The next morning he looked out the window and saw that the shed was still there. He told himself he would figure out what to do about it after the funeral. At one-thirty he walked down to the cemetery where his mother was to be buried. A few people were already there and he wondered if it looked bad that he wasn’t the first one at his own mother’s funeral. He stood near the other people to make room for those who might still arrive but nobody else came. In all there were six. Four were old and didn’t seem to notice anything or they noticed everything and ignored it all. Another was a younger man, tall with brown hair. Why would a young man be at my mother’s funeral? Henry thought. This man must be my brother. My mother must have understood her mistakes with us, her first family. She must have tried her hand at another using the knowledge of her mistakes with the first as guidelines for what not to do with the second. That’s very logical. This man is my brother. Many people must have brothers they don’t know about. The sixth person was the Reverend who looked down the entire time. Even when he shook Henry’s hand he nodded and looked toward the ground.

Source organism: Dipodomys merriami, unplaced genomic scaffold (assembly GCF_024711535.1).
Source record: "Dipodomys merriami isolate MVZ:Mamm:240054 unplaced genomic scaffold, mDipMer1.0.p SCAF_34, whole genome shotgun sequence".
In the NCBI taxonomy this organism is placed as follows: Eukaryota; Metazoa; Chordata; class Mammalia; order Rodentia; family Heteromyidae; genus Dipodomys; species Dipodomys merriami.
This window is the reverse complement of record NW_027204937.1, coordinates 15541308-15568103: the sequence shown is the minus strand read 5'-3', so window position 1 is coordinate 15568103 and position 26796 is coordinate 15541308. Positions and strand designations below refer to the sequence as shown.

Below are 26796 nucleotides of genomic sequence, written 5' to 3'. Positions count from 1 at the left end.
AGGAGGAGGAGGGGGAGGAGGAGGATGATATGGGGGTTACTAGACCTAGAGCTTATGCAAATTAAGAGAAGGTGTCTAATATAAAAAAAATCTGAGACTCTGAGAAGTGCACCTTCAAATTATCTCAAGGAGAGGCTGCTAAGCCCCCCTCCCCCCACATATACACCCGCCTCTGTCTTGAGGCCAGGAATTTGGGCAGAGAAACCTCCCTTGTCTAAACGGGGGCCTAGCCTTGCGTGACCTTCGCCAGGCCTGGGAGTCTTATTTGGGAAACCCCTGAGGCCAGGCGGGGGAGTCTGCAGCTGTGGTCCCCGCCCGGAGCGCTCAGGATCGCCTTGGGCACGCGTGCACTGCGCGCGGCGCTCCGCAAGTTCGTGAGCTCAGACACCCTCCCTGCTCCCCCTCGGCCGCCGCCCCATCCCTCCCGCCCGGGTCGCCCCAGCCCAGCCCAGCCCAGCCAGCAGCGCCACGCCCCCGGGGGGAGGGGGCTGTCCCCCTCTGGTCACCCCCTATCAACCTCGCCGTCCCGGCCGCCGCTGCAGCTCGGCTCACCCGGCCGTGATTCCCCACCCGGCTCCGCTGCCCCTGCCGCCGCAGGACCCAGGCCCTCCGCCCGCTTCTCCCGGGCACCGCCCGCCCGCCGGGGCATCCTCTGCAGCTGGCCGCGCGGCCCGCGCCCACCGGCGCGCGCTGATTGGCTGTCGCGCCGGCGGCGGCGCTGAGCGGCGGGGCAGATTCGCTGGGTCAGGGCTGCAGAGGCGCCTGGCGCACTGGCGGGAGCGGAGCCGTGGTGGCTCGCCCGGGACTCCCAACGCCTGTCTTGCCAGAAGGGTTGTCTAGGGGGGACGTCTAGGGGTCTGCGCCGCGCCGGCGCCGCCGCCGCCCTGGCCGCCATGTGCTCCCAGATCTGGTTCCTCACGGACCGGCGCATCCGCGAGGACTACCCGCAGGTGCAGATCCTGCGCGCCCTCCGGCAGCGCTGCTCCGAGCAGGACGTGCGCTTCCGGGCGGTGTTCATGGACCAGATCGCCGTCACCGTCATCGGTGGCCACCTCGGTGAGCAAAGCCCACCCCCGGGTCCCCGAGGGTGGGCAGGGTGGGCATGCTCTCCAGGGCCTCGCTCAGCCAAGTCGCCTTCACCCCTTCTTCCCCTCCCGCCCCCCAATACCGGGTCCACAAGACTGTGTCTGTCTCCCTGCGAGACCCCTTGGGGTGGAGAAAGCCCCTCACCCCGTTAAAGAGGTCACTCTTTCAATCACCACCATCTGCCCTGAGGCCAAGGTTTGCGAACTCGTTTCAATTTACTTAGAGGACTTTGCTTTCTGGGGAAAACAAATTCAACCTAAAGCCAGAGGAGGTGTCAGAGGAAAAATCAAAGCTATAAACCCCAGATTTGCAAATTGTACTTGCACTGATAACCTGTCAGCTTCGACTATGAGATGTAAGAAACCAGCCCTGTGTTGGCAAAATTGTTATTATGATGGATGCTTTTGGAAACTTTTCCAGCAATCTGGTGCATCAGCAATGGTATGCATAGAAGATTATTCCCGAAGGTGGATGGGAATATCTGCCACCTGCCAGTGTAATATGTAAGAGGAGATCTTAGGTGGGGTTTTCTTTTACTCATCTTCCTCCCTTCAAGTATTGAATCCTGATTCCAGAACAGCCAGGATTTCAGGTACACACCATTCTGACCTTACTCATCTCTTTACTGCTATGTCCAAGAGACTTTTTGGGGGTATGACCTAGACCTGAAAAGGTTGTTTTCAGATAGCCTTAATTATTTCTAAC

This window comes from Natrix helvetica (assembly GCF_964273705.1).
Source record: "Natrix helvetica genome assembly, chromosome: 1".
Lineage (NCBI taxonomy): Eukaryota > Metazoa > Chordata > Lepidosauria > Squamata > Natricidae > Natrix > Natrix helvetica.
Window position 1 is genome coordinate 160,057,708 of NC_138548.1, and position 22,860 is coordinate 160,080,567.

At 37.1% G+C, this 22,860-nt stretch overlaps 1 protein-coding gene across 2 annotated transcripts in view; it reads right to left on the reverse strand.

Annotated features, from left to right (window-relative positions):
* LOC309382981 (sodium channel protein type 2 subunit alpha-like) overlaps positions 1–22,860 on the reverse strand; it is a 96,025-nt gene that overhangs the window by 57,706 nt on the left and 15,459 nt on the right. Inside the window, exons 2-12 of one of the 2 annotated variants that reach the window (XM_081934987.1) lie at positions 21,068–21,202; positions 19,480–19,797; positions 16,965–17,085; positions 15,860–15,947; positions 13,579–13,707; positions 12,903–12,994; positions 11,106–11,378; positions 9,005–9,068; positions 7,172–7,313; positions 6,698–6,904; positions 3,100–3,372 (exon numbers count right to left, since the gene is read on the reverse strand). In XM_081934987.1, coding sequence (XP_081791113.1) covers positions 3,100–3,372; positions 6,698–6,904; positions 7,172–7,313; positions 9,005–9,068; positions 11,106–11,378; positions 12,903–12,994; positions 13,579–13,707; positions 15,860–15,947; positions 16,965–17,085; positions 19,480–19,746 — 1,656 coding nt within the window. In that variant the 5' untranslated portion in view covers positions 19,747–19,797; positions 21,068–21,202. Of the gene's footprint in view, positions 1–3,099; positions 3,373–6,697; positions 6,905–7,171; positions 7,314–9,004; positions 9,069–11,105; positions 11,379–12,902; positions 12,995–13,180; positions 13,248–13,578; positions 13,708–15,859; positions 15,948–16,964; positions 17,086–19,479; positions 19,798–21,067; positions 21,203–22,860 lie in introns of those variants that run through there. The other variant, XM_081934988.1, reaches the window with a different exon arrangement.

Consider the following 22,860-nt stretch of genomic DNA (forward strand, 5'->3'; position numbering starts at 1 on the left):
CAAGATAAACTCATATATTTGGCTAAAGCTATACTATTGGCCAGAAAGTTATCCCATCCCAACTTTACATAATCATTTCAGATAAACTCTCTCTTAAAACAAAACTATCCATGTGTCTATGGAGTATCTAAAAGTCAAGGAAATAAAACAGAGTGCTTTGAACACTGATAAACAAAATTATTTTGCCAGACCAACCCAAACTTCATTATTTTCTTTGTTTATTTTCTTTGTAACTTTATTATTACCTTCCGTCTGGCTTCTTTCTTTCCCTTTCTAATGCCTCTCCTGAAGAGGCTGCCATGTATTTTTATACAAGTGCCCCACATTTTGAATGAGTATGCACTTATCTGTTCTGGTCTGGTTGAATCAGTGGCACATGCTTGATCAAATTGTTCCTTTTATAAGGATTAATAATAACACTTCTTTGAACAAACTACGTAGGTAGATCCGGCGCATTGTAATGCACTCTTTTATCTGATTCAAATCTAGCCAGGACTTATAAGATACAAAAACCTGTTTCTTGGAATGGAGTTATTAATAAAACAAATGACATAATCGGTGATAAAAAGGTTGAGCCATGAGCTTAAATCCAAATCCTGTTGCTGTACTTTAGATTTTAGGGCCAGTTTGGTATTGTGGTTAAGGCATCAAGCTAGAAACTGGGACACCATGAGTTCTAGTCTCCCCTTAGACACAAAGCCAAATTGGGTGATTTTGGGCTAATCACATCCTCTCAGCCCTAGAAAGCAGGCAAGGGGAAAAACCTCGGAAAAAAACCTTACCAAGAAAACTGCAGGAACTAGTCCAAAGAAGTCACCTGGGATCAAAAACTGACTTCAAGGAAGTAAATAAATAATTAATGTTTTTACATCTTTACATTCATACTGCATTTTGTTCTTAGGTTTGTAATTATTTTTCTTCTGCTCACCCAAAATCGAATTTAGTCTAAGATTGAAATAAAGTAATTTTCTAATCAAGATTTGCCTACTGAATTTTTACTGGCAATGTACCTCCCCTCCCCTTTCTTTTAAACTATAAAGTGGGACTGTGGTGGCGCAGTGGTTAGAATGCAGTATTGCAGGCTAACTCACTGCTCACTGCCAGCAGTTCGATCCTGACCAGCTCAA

The coffin was closed and Henry was glad it was closed. Nobody wants to see a dead person he thought. He looked into the hole in the ground. It was black but Henry knew it would be brown with dirt if a light were shined down there. It takes a lot of energy to dig a hole like that he thought. People could do a lot with voids. They could put other things society didn’t want in voids. Like broken appliances, buildings, enemies. Old things. Dead things. People could be buried in voids.

“Stop,” Henry said quietly. “Stop everything,” he said. The Reverend looked up, finally. Henry realized he didn’t know what to say next. “Never mind,” he said.